{{ searchResult.published_at | date:'d MMMM yyyy' }}

Loading ...
Loading ...

Enter a search term such as “mobile analytics” or browse our content using the filters above.

No_results

That’s not only a poor Scrabble score but we also couldn’t find any results matching “”.
Check your spelling or try broadening your search.

Logo_distressed

Sorry about this, there is a problem with our search at the moment.
Please try again later.

There was a huge amount of buzz last year around the inevitable rise of connected TV, which sounded great but rather ignored the fact that viewers were already using their smartphones to interact with what they were watching.

New apps like Zeebox have achieved huge success by allowing people to share their TV viewing experience with others, but Twitter and Facebook remain as two of the main ways of talking about TV.

To highlight the depth of this link, Twitter has published a new report revealing some of the ways in which consumers use the social network to engage with TV shows.

Here are some of the most interesting stats and cases studies, but for more information on this topic checkout our Twitter for Business Best Practice Guide and this blog post on what can we learn from the top five retail brands on Twitter.

Key Twitter stats

  • There are more than 10m Twitter users in the UK, of which 80% access the platform using a mobile device.
  • 60% of Twitter users access the social network while watching TV.
  • 40% of all UK Twitter traffic around peak time is about TV.
  • More than 90% of online public conversations about TV are on Twitter.

Programme case studies

The report, which draws on social TV analytics data and charts provided by Twitter UK partner SecondSync Limited, states that social profiles and tweet patterns of programmes vary by three key factors: genre, demographics and time slot.

Peaks in tweets are often driven by content, storyline, celebrity tweets and hashtags on air.

Drama: Homeland

Drama shows tend to see peaks in tweets at the beginning and end of the episodes.

This chart shows the tweets-per-minute achieved during an episode of Homeland in October. There were 15,675 tweets that reached an audience of 11.1m users.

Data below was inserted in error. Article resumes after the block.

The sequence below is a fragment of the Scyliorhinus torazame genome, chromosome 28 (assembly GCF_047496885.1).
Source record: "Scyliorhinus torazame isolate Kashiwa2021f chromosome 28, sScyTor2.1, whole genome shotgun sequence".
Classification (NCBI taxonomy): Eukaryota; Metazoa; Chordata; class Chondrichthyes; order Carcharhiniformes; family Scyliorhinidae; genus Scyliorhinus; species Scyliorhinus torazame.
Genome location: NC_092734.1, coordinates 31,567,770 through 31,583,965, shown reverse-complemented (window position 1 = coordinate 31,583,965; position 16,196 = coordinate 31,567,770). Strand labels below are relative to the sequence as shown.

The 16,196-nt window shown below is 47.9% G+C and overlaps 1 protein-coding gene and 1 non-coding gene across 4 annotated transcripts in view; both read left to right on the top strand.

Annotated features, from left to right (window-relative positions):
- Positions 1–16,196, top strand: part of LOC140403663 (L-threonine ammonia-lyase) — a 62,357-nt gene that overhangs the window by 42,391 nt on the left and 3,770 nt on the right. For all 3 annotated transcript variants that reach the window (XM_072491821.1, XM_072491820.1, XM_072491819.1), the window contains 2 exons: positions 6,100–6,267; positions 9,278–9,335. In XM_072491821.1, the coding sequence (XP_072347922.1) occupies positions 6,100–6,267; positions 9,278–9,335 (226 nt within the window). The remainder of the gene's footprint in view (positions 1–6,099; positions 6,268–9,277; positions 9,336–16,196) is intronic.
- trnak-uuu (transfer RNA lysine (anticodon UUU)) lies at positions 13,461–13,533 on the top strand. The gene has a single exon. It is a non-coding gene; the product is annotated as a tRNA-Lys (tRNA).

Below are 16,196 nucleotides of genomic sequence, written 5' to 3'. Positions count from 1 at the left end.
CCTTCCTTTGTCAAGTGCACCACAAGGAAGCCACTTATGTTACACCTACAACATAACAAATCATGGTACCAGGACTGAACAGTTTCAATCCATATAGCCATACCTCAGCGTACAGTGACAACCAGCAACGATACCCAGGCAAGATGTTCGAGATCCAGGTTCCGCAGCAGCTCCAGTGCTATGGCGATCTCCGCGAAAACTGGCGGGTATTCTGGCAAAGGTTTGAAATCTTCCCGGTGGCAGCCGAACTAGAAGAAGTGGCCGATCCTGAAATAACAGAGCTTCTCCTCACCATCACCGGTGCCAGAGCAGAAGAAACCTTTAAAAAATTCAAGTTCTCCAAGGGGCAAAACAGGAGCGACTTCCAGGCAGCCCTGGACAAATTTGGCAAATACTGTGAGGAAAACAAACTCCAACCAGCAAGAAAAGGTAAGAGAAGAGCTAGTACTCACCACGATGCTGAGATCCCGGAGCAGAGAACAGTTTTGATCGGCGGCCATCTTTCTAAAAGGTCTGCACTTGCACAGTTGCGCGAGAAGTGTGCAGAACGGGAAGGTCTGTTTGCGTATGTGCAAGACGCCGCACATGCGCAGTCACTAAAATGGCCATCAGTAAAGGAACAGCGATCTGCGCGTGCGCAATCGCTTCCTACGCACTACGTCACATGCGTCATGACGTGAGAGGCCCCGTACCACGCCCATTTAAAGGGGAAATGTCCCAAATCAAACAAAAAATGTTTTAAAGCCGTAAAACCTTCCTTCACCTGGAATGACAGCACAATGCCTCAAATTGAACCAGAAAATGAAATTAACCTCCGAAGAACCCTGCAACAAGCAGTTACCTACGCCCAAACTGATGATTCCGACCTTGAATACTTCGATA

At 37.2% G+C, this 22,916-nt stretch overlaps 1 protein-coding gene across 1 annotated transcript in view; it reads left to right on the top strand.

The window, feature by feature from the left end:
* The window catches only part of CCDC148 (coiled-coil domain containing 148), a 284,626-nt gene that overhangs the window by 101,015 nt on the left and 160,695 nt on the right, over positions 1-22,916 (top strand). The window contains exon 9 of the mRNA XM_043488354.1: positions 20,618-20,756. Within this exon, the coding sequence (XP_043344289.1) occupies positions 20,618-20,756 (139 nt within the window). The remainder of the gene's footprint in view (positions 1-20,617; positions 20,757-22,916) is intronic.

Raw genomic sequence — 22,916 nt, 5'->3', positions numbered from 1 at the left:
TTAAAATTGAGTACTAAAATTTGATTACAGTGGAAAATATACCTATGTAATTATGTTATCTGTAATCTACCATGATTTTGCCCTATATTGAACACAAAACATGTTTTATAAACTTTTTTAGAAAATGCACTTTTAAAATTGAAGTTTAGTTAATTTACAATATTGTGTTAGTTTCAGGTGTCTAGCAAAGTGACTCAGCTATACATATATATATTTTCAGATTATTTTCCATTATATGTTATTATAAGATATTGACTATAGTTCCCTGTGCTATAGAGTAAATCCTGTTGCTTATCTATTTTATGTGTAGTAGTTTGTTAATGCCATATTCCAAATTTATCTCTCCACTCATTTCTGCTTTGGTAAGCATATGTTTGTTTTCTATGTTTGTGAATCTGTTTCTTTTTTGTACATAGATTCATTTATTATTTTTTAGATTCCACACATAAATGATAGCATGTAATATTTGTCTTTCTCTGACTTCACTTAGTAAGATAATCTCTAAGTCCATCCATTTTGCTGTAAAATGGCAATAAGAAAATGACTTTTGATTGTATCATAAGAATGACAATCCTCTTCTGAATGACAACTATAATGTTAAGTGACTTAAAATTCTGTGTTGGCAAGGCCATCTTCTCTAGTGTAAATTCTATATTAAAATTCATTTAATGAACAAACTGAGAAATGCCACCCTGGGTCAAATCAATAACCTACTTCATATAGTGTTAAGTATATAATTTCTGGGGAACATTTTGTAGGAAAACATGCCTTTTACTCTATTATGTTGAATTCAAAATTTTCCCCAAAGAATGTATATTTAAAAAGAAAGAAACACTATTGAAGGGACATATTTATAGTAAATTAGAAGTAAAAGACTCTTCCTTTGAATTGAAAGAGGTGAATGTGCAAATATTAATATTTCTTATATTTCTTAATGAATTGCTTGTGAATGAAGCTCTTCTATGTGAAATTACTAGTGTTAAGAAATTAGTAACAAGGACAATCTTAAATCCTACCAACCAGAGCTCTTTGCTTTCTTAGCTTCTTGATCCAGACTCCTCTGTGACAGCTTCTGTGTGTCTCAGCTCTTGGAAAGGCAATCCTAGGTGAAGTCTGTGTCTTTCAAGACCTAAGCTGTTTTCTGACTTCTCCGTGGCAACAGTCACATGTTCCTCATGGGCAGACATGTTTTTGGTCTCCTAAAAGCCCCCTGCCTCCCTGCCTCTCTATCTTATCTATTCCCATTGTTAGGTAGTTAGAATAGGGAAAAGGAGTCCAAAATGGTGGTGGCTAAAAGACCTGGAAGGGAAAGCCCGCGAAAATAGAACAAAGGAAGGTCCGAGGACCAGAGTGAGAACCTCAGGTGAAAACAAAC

Entertainment: Made In Chelsea

Entertainment shows tend to see a higher proportion of tweets from mobile, and peaks in activity are largely content-led but also occur during ads.

Made in Chelsea has a high ratio of viewers to people tweeting – one in four viewers is also actively engaged on Twitter during most episodes.

During this particular episode there were 215,220 tweets from 110,162 users, reaching a whopping a potential 124.2m users.

Current Affairs: Panorama

Current affairs sees a higher proportion of tweets from desktop, with peaks largely following climactic moments in the story narrative or prompts from hashtags on air.

Panorama has a long tail of engagement with conversations on Twitter continuing long after the show had finished.

In this case there were 38,243 tweets from 23,391 users, reaching an audience of 78.5m people.

X Factor 2012

ITV’s ratings behemoth generated more than 14m tweets in 2012, driven by integration of dynamic hashtags on air, celebrity tweets and a “passionate Twitter audience.”

The first live shows achieved a high volume of mentions, with a doubling of the number of tweets sent from last year.

During the final there were 1.12m tweets from 505k unique users. The eventual winner, James Arthur, was mentioned 387,000 times compared to 86,000 mentions for Jahmene Douglas.

Coca-Cola’s promoted trend

Twitter’s promoted trend and tweets are its way of monetising the platform by allowing brands to target users by placing marketing messages in their feeds. It means that brands can get their ads in front of users that don’t normally follow them.

Coca-Cola used a promoted trend to seed its Christmas ad on Twitter before it was aired on TV using the hashtag #holidaysarecoming.

The trend boosted discovery of the campaign, which eventually gained almost 100,000 tweets and potentially reached 7.6m users.

David Moth

Published 16 January, 2013 by David Moth @ Econsultancy

David Moth is Editor and Head of Social at Econsultancy. You can follow him on Twitter or connect via Google+ and LinkedIn

1690 more posts from this author

Comments (0)

Comment
No-profile-pic
Save or Cancel
Daily_pulse_signup_wide

Enjoying this article?

Get more just like this, delivered to your inbox.

Keep up to date with the latest analysis, inspiration and learning from the Econsultancy blog with our free Daily Pulse newsletter. Each weekday, you ll receive a hand-picked digest of the latest and greatest articles, as well as snippets of new market data, best practice guides and trends research.